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Sanhedrin

Christ Before Caiaphas & the Sanhedrin

Christ Before Caiaphas & the Sanhedrin Duccio di Buoninsegna (1311)

In a study of the gospels and the book of the Acts of the Apostles, several times Jesus and His followers were brought in front of a body of rulers known as the Sanhedrin. Jesus went before the Sanhedrin in Mark 14:53-55, Peter and the apostles were sent to the Sanhedrin in Acts 5:27-40, Stephen was brought before the Sanhedrin in Acts 6:12, and Paul was forced to appear before the Sanhedrin in Acts 22:30. What do we know from history about this group and what was its function in the Jewish time period that Jesus was here on the earth? A look into history reveals some interesting information.

First of all, the word, “Sanhedrin”, has three meanings in the Hebrew language. This is not uncommon, because Hebrew is a “poor” language, meaning that it has a relatively small number of characters compared to other languages (85,000 vs. 600,000 in English). Because of this, many words must necessarily have more than one meaning and you must translate a word according to the context in which it occurs. As you can imagine, this occasionally causes some problems. Here are the the three meanings:

  1. Sanhedrin (with a capital “S”) – referring to the highest Jewish judicial council in Jerusalem, under the leadership of the high priest. It was the final authority on Jewish law, much like the Supreme Court. During New Testament times it was made up of seventy members plus the High Priest. This arrangement came from Numbers 11:16, where God told Moses to elect seventy elders to help Moses carry the burden of leading the people. Membership in the Sanhedrin was conferred by appointment and an ordination ceremony called S’mekah, that involved the laying on of hands. The appointment was evidently for life. Members came from three groups; chief priests, scribes and elders; although it is not clear how they were divided out. Some sources say that during the time of Jesus, the Sanhedrin consisted of the High Priest, sixty five Saducees, and five Pharisees. We know there were Pharisees on the Council because Nicodemus was a member of the Council (John 3:1) and also Gamaliel (Acts 5:34-35), but evidently they were a small minority. The Pharisees represented the lay class of people, while the Saducees were all aristocracy. This mixture and the different beliefs that each group espoused led to a sometimes hostile environment (see Acts 23:9-10).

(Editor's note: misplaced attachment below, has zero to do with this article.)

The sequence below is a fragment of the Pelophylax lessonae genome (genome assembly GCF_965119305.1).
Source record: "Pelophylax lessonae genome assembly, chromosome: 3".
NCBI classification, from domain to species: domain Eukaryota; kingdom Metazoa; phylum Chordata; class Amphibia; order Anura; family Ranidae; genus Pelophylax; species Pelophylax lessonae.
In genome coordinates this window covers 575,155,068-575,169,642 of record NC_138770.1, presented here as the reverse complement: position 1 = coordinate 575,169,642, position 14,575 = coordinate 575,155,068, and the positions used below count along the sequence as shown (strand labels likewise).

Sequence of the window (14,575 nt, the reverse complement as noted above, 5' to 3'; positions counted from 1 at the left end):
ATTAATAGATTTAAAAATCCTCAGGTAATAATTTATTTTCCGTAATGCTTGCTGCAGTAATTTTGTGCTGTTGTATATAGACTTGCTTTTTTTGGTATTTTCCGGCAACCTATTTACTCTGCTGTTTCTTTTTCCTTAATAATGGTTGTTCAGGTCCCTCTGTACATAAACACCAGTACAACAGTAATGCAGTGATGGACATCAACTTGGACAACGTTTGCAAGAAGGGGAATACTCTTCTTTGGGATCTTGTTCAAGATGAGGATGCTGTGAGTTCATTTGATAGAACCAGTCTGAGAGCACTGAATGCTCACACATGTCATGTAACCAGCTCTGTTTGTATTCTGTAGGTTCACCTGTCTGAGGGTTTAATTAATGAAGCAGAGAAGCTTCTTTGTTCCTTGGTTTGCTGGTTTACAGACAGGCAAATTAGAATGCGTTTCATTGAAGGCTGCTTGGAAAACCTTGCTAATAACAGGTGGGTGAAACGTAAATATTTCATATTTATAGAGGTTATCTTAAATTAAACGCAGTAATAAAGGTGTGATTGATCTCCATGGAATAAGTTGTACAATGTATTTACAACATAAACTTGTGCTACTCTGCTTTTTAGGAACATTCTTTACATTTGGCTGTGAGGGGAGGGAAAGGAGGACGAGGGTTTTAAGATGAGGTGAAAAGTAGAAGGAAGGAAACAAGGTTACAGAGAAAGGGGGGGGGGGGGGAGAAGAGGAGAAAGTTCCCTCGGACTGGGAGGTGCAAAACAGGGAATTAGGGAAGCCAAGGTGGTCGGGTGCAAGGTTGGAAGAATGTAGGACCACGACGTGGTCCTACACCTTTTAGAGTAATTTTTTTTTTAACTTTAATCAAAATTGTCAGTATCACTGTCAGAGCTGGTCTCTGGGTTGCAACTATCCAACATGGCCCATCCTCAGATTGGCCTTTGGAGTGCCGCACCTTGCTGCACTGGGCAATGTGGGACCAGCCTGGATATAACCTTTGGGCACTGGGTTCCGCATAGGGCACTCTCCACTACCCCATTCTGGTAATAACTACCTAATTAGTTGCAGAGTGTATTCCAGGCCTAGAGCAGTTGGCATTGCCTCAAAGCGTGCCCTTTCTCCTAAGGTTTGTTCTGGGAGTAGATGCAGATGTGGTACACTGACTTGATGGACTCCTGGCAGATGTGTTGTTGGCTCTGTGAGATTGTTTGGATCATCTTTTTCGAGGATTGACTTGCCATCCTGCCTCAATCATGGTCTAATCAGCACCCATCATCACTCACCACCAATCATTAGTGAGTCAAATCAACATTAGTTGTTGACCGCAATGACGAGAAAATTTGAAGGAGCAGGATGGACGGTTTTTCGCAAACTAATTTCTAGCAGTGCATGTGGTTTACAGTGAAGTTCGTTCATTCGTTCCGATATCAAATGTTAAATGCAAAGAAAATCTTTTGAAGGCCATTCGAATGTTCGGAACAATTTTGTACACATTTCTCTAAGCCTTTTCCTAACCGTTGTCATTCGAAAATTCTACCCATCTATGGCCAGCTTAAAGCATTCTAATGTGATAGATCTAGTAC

2. Sanhedrin – can also be a place, as in the building, where the Council met (council house). The Council met in a place called the “Hall of Hewn Stones” in the Temple complex in Jerusalem. Several scholars argue that Jesus was taken not to the Council itself, but to the building where the Council met.
  3. sanhedrin (with a little “s”) – as in a local ruling council. Every town and every synagogue and even the Temple itself had a ruling council that governed their local affairs and this council was also called, “sanhedrin”. This is similar to the way in which organizations in the United States are structured today; each having a president, board members, and rules of order.

When you read, “Sanhedrin” in the story of Jesus’ trial, it is possible that it could have been the local council in charge of the Temple and not the Supreme Court that sent Jesus to Pilate. Even if this is true, it wouldn’t diminish the seriousness of what they did, but would totally change who did it. If the whole Sanhedrin body had been present, you would have expected some remarks and defense by the Pharisee group similar to what happened in Acts 5:34 and Acts 23:9-10. If, in fact, it was not the huge body that represented the whole Jewish nation, but a small group of Temple officials who convicted and condemned Jesus, then it begins to make more sense. The Temple officials were very angry at Jesus when he turned over the tables in the Temple and called them a den of thieves. He had upset the whole Temple economy. Caiphas’ remarks in John 11:49-50 supports this thinking process. They had to get rid of Jesus, not because of his religious beliefs, but because he was a threat to their livelihood.

In summary, because of the three possible definitions of the Hebrew word translated into Greek as Sanhedrin, there are several theories as to who and what was actually involved in the trial and crucifixion of Jesus. It is just an interesting thought that maybe it was a smaller Temple council, the sanhedrin, that gave the orders to send Jesus to Pilate and not the much larger ruling council that might have given Jesus a fairer hearing.

One thought on “Sanhedrin

  1. I can’t help but wonder if it was truly a smaller Temple council and not the Jewish judicial council in Jerusalem that Jesus was “condemned” by (and that knowledge was accepted by the masses), how that would have affected the antisemitism over the centuries following Jesus’ death. Maybe it wouldn’t have made much of a difference but it seems like the Jewish judicial council would have been perceived as a bit more representative of the general populace compared with the smaller Temple council.

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